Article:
Government of Canada backs more than 5,500 trailblazing Canadian researchers

Prominent and emerging researchers focus on the environment, health, reconciliation, economic development and more

January 12, 2022 – Ottawa, Ontario

Canada’s highly skilled and talented researchers are world-renowned for their leading scientific breakthroughs, discovering bold, innovative approaches and contributing to solving our world’s toughest problems. Canada’s academic community has always played an integral role in driving innovation, enriching Canadian society, helping grow our economy and training the next generation of leading experts.

Today, the Honourable François-Philippe Champagne, Minister of Innovation, Science and Industry, announced support for more than 5,500 researchers from coast to coast to coast. This major investment of over $550 million, part of the government’s ongoing effort to support Canada’s science and research sector, will strengthen the country’s research enterprise and have real and lasting impacts on Canadians and the world.

This includes funding for:

  • the New Frontiers in Research Fund (NFRF) Transformation stream, awarding grants totalling $144 million over six years to seven Canadian-led research teams for large-scale, interdisciplinary research projects with the potential to realize lasting change;
  • the Canada Research Chairs program, supporting 188 new and renewed chairs and their research teams at 43 Canadian institutions through an investment of $151 million to help them achieve research excellence; and
  • the granting agencies’ scholarships and fellowships programs, which will provide funding, through an investment of more than $260 million, for more than 5,300 promising graduate students and emerging researchers from across Canada whose research spans many disciplines.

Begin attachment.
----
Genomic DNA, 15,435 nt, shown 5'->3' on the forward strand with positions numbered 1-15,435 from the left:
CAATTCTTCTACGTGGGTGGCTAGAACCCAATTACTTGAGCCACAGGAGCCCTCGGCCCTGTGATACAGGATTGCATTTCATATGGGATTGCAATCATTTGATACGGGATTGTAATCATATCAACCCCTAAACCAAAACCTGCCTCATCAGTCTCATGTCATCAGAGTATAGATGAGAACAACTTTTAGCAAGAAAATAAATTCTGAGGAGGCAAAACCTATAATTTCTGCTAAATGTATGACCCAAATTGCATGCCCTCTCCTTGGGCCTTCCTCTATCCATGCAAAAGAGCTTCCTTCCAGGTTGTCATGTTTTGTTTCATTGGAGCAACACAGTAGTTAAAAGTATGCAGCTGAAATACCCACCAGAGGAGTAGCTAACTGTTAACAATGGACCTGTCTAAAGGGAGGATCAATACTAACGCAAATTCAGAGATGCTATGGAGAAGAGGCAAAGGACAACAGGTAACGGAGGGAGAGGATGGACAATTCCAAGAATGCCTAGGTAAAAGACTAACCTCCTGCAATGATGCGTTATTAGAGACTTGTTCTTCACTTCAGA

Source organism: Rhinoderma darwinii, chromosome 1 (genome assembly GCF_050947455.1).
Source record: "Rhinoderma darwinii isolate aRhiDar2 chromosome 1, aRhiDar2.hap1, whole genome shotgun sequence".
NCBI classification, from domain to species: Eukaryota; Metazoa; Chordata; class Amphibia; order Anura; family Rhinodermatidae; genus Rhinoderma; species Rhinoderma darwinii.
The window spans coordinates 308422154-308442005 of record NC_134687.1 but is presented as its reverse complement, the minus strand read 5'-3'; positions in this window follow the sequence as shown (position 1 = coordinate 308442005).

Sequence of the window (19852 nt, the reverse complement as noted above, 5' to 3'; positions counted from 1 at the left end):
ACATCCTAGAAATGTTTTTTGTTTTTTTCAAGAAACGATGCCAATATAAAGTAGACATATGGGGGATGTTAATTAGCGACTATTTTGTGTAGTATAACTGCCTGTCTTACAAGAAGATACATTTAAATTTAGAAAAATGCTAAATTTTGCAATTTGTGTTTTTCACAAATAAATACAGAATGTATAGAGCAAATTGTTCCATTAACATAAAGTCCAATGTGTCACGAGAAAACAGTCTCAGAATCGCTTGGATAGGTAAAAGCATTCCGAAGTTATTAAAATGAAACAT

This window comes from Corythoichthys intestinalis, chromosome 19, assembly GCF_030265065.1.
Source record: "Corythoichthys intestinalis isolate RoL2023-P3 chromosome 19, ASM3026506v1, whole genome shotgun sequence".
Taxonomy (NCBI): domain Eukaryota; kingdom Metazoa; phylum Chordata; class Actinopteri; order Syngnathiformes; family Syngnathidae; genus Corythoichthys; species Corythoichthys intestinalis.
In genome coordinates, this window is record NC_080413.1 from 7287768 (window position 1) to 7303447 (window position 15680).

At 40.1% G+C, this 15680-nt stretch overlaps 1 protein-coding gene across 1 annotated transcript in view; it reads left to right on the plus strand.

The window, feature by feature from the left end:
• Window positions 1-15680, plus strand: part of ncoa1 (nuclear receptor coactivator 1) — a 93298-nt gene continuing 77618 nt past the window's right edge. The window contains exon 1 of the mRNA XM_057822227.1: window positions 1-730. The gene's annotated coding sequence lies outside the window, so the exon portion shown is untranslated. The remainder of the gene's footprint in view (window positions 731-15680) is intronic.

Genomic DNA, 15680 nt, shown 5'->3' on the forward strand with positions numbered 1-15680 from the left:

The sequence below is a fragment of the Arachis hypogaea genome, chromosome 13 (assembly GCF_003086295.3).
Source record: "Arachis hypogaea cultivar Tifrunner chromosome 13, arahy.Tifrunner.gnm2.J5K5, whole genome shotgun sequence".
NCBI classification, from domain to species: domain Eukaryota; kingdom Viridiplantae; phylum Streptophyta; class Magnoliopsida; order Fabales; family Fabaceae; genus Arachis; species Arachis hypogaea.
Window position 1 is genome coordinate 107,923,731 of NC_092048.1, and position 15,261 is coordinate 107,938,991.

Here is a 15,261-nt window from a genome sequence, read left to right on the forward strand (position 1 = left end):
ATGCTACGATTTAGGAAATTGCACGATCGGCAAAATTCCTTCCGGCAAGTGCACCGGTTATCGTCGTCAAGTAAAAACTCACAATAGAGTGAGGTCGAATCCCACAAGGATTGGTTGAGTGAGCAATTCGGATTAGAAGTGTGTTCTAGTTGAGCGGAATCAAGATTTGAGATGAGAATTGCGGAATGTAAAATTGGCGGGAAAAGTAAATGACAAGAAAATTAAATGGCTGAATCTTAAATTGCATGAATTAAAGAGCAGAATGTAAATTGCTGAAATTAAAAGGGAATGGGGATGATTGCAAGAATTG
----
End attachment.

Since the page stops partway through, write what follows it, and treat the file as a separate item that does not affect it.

Some of the recipients and institutions receiving funding include the following:

  • The University of Alberta is receiving $24 million for a project, led by Dr. Brenda Parlee, that aims to empower Indigenous peoples and engage Indigenous youth to apply their knowledge to help Canada and the world understand the impact of trends in biodiversity.
  • Queen’s University is receiving $24 million for a project, led by Dr. Cathleen Crudden, seeking to develop a new approach to the protection of metal surfaces by forming carbon-to-metal coatings with unprecedented strength and resistance to oxidation.
  • Dr. Noémie-Manuelle Dorval Courchesne, from McGill University, is receiving $600,000 to address environmental sustainability by replacing plastics, textiles and electronics with biomaterials designed to meet evolving industrial and societal needs.
  • Chloe Crosschild, from the University of British Columbia, is receiving $105,000 from the Canadian Institutes of Health Research 2021 scholarships and fellowships for her work on enhancing relations between Indigenous women and registered nurses and journeying toward transformative reconciliation to foster maternal health equity.

The research will spur major advances in all scientific fields, including revolutionizing organ transplants, merging biology with engineering to solve sustainability challenges and fostering Indigenous language revitalization. The Government of Canada is committed to supporting expert leaders and students, like these recipients, in their pursuit of scientific discovery and action leading to a more prosperous future for Canada and beyond.

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